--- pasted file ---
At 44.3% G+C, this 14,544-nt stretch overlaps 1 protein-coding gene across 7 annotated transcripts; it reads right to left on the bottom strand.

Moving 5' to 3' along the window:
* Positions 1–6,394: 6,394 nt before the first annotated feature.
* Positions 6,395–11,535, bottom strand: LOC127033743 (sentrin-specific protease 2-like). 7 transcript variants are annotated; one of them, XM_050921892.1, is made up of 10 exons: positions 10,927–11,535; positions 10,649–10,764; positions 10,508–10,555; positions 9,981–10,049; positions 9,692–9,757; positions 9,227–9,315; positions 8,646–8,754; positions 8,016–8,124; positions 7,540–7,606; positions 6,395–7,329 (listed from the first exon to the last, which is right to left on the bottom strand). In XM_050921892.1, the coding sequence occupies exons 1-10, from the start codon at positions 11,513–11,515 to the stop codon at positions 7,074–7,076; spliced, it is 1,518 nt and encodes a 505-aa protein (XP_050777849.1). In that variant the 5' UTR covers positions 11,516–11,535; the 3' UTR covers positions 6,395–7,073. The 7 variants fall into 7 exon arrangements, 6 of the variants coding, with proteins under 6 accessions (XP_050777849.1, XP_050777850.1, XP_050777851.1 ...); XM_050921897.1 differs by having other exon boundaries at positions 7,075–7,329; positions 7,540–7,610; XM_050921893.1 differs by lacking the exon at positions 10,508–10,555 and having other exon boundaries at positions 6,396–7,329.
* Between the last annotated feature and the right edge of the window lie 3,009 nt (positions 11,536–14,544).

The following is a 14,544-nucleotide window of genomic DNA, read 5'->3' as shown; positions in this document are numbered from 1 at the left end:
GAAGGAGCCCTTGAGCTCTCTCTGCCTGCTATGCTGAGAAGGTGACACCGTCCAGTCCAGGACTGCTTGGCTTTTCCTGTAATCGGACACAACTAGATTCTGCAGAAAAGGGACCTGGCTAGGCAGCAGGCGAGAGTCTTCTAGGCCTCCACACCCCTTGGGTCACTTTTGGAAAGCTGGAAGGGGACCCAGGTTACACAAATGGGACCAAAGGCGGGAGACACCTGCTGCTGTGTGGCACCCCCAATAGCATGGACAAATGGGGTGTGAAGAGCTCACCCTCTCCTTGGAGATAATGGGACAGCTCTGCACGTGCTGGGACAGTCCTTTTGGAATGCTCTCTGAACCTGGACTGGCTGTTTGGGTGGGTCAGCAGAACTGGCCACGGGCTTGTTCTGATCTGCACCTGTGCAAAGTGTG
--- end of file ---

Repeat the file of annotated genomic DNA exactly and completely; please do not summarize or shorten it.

At 44.3% G+C, this 14,544-nt stretch overlaps 1 protein-coding gene across 7 annotated transcripts; it reads right to left on the bottom strand.

Moving 5' to 3' along the window:
* Positions 1–6,394: 6,394 nt before the first annotated feature.
* Positions 6,395–11,535, bottom strand: LOC127033743 (sentrin-specific protease 2-like). 7 transcript variants are annotated; one of them, XM_050921892.1, is made up of 10 exons: positions 10,927–11,535; positions 10,649–10,764; positions 10,508–10,555; positions 9,981–10,049; positions 9,692–9,757; positions 9,227–9,315; positions 8,646–8,754; positions 8,016–8,124; positions 7,540–7,606; positions 6,395–7,329 (listed from the first exon to the last, which is right to left on the bottom strand). In XM_050921892.1, the coding sequence occupies exons 1-10, from the start codon at positions 11,513–11,515 to the stop codon at positions 7,074–7,076; spliced, it is 1,518 nt and encodes a 505-aa protein (XP_050777849.1). In that variant the 5' UTR covers positions 11,516–11,535; the 3' UTR covers positions 6,395–7,073. The 7 variants fall into 7 exon arrangements, 6 of the variants coding, with proteins under 6 accessions (XP_050777849.1, XP_050777850.1, XP_050777851.1 ...); XM_050921897.1 differs by having other exon boundaries at positions 7,075–7,329; positions 7,540–7,610; XM_050921893.1 differs by lacking the exon at positions 10,508–10,555 and having other exon boundaries at positions 6,396–7,329.
* Between the last annotated feature and the right edge of the window lie 3,009 nt (positions 11,536–14,544).

The following is a 14,544-nucleotide window of genomic DNA, read 5'->3' as shown; positions in this document are numbered from 1 at the left end:
GAAGGAGCCCTTGAGCTCTCTCTGCCTGCTATGCTGAGAAGGTGACACCGTCCAGTCCAGGACTGCTTGGCTTTTCCTGTAATCGGACACAACTAGATTCTGCAGAAAAGGGACCTGGCTAGGCAGCAGGCGAGAGTCTTCTAGGCCTCCACACCCCTTGGGTCACTTTTGGAAAGCTGGAAGGGGACCCAGGTTACACAAATGGGACCAAAGGCGGGAGACACCTGCTGCTGTGTGGCACCCCCAATAGCATGGACAAATGGGGTGTGAAGAGCTCACCCTCTCCTTGGAGATAATGGGACAGCTCTGCACGTGCTGGGACAGTCCTTTTGGAATGCTCTCTGAACCTGGACTGGCTGTTTGGGTGGGTCAGCAGAACTGGCCACGGGCTTGTTCTGATCTGCACCTGTGCAAAGTGTG